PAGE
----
Using numerical weather prediction and in-sewer sensor data for realtime monitoring and forecasting in urban drainage-wastewater systems

Jonas Wied Pedersen*

*Corresponding author for this work

Research output: Book/ReportPh.D. thesis

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Abstract

Urban drainage and wastewater systems are responsible for protecting the environment against pollution and the public against diseases and flooding. These systems have traditionally been engineered as static solutions but the current wave of digitalization means that they are transitioning into actively managed assets. Real-time operations aim to accurately monitor the current state of the system, forecast its near future behavior, and based on this control actuators that allow for flexible performance. These efforts are often built on advanced algorithms that require high-quality input data to properly function. Since rainfall and ammonium concentrations in wastewater are some of the most important variables for general system performance, this thesis deals with obtaining good data on these two aspects. The main research objectives are about how to improve in-sewer measurements of ammonium with ammonium ion-selective electrodes (A-ISE), and how to use numerical weather prediction (NWP) for forecasting rainfall and flow in sewers.
Wastewater from households contain ammonium, which can have serious detrimental environmental effects if discharged into surface waters. It is therefore important that water resource recovery facilities (WRRFs) can accurately monitor, forecast, and ultimately remove it from the wastewater they receive. A-ISE technology has the advantage of measuring directly in the wastewater stream while being cheap to purchase and operate. However, it is also generally regarded as an unreliable data source prone to several types of errors. A one-year measurement campaign at a WRRF highlighted that the currently recommend approach to A-ISE sensor recalibration based on grab samples is inadequate. The result was a raw signal with erratic jumps and effects of drifting. A methodology to correct the errors in the signal was therefore developed based on integrating information from the A-ISE sensors and 24-h volume-proportional composite samples. The composite samples are available at many WRRFs and the methodology can thus be used without additional operational costs. The corrected signal provided a much more reliable estimate of ammonium concentrations, and could be used to estimate software sensors with more precise predictions. While there are still improvements to be made within use of A-ISE for monitoring ammonium in wastewater and to the developed methodology, the thesis has made major progress towards a measurement setup that can deliver reliable A-ISE data to wastewater managers.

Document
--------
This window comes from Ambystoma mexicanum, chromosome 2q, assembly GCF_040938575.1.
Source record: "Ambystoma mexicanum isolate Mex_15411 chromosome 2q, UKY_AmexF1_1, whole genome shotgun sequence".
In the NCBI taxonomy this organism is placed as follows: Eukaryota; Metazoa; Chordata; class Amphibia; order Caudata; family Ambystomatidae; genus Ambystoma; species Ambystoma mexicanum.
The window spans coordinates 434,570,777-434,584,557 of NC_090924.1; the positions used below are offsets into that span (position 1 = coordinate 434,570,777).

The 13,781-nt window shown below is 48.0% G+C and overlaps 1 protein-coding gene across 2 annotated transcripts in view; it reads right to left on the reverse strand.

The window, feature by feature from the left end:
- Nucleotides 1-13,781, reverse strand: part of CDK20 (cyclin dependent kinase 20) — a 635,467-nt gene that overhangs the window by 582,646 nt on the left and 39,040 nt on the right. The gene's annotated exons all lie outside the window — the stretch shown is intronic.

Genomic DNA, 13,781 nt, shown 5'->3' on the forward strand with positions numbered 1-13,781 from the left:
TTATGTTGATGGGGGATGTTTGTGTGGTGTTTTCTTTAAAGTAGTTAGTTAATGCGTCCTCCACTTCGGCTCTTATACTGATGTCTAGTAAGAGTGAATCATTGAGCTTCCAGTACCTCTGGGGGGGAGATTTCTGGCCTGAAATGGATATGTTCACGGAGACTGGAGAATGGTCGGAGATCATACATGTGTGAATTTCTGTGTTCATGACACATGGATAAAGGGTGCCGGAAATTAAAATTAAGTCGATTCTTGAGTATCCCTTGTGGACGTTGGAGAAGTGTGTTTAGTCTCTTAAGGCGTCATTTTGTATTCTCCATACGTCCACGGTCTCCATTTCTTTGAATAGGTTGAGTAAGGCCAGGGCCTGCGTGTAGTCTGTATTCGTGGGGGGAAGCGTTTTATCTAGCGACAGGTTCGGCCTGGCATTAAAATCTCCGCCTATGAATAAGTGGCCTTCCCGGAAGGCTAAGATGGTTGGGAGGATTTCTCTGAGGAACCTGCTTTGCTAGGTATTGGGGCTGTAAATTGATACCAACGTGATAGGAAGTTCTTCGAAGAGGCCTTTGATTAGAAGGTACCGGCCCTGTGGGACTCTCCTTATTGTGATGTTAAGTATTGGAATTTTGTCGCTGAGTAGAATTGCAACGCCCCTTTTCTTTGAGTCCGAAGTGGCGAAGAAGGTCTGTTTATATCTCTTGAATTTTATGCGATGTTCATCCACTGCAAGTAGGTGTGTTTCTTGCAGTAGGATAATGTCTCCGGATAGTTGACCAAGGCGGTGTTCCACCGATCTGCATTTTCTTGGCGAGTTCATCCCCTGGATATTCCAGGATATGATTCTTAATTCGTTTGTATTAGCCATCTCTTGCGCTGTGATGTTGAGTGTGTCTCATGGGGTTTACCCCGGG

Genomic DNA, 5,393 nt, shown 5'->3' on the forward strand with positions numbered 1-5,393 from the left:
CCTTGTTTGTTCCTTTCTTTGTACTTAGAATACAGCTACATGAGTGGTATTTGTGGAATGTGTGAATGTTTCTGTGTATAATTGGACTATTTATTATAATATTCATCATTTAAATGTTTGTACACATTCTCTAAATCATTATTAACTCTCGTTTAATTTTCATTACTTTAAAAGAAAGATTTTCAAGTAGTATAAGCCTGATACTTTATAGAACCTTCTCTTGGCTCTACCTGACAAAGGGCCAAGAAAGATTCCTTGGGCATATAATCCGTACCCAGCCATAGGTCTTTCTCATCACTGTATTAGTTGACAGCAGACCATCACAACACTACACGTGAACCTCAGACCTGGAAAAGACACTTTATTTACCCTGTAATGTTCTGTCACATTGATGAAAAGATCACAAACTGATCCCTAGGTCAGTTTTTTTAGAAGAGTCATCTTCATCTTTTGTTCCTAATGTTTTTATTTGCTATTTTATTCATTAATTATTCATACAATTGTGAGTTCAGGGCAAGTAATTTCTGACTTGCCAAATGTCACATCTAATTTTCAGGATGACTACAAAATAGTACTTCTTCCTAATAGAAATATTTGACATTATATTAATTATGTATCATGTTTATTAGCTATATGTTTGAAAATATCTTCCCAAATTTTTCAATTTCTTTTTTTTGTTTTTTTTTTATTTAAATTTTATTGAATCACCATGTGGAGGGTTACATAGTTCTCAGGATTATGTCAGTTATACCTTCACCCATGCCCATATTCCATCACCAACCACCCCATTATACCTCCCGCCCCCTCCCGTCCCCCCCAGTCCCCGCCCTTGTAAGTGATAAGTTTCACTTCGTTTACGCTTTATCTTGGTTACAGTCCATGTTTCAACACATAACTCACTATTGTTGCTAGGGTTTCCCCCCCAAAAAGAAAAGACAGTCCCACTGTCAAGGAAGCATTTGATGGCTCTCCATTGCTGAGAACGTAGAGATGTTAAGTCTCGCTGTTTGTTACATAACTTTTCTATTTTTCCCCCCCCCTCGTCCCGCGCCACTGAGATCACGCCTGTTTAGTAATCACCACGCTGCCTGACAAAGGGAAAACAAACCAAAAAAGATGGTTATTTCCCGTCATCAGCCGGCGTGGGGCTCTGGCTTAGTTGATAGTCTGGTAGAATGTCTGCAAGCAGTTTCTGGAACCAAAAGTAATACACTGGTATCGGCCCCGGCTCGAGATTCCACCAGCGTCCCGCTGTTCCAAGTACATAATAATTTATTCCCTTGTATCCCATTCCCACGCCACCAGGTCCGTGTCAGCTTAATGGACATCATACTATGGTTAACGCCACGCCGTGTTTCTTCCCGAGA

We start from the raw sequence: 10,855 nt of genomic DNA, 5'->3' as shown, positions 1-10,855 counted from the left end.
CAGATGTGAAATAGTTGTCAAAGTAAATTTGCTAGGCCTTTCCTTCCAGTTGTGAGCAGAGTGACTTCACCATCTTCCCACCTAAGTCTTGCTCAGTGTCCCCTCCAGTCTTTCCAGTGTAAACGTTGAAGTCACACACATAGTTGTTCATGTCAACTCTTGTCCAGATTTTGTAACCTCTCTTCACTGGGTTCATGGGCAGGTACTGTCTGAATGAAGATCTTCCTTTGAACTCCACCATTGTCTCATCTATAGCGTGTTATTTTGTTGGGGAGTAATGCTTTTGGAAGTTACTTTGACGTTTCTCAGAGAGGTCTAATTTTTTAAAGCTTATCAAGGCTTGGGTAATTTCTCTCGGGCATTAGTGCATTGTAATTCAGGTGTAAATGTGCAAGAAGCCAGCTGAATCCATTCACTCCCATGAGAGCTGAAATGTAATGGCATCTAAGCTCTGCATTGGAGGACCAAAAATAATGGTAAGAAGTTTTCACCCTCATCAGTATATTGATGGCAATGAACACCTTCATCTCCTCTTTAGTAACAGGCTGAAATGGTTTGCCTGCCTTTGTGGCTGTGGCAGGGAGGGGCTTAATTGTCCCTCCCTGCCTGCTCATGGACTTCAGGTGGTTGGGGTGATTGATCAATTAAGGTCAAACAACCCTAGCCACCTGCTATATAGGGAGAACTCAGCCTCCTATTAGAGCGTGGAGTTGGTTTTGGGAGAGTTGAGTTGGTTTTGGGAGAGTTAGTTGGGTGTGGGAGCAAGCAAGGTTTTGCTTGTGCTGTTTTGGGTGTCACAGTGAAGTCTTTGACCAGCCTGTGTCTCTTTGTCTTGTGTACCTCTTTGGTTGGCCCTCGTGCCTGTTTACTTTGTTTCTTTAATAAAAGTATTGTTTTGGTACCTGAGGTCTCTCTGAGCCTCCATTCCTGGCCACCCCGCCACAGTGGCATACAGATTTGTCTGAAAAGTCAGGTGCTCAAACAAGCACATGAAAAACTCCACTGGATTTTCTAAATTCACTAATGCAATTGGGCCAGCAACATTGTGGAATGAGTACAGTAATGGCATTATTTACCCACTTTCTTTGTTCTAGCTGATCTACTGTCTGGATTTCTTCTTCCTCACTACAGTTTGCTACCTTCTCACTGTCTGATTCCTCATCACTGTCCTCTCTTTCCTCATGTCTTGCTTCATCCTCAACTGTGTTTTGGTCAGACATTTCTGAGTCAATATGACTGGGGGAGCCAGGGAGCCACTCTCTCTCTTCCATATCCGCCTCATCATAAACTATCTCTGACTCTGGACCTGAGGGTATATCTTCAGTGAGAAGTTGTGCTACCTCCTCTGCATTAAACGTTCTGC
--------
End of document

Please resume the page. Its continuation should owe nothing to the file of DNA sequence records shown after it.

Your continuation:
NWP predicts rainfall through large-scale simulations of atmospheric physics and is the main alternative to radar extrapolation forecasts, which are more commonly used for urban drainage applications. However, the collective experiences with NWP for urban drainage purposes are still rather few. The thesis therefore reviewed these experiences and extracted key lessons for how to use it well, and further investigated use cases for two different NWP products. Previous research into NWP use for urban drainage issues was grouped into four main topics: (1) generic rain and flow forecasting, (2) urban pluvial flood forecasting, (3) real-time control, and (4) post-processing. Based on this, advice were given on how to make sure that the scope and resolutions of a chosen NWP product, hydrological model, and decision algorithm are fit for the purpose they are intended to fulfil.
In general, it is an issue that many published studies have been built on small samples of a few rain events, which often leads to inconclusive results. This thesis investigated NWP performance with a large forecast archive of more than 100 rain events, which quantified how forecast performance was dependent on the type of weather event. Dynamic events with a high degree of evolution over time and events that consisted of small and scattered rain cells were difficult to predict. The NWP product could successfully be used to control a wet weather switch at a WRRF, which led to improved performance compared to a reactive control setup based on real-time rain gauge measurements.
An intuitive and easy-to-implement post-processing method based on time-lagging was used to enhance a NWP ensemble product. The method was able to use information on forecast consistency from consecutive forecasts, and was used to make sewer flow predictions. Time-lagged forecasts were able to compete with a more well-known post-processing method based on spatial neighborhoods.
NWP is becoming available as an open data source in many countries, and improvements in data resolutions and assimilation techniques are making it increasingly attractive for urban water purposes. With the review of how NWP has been used in the past and the strides made towards using these data for predictions and decision-making, the thesis is a step towards increasing the uptake of NWP for real-time operations in urban drainage and wastewater systems.
Original languageEnglish
Place of PublicationKgs. Lyngby
PublisherTechnical University of Denmark
Number of pages55
Publication statusPublished - 2021

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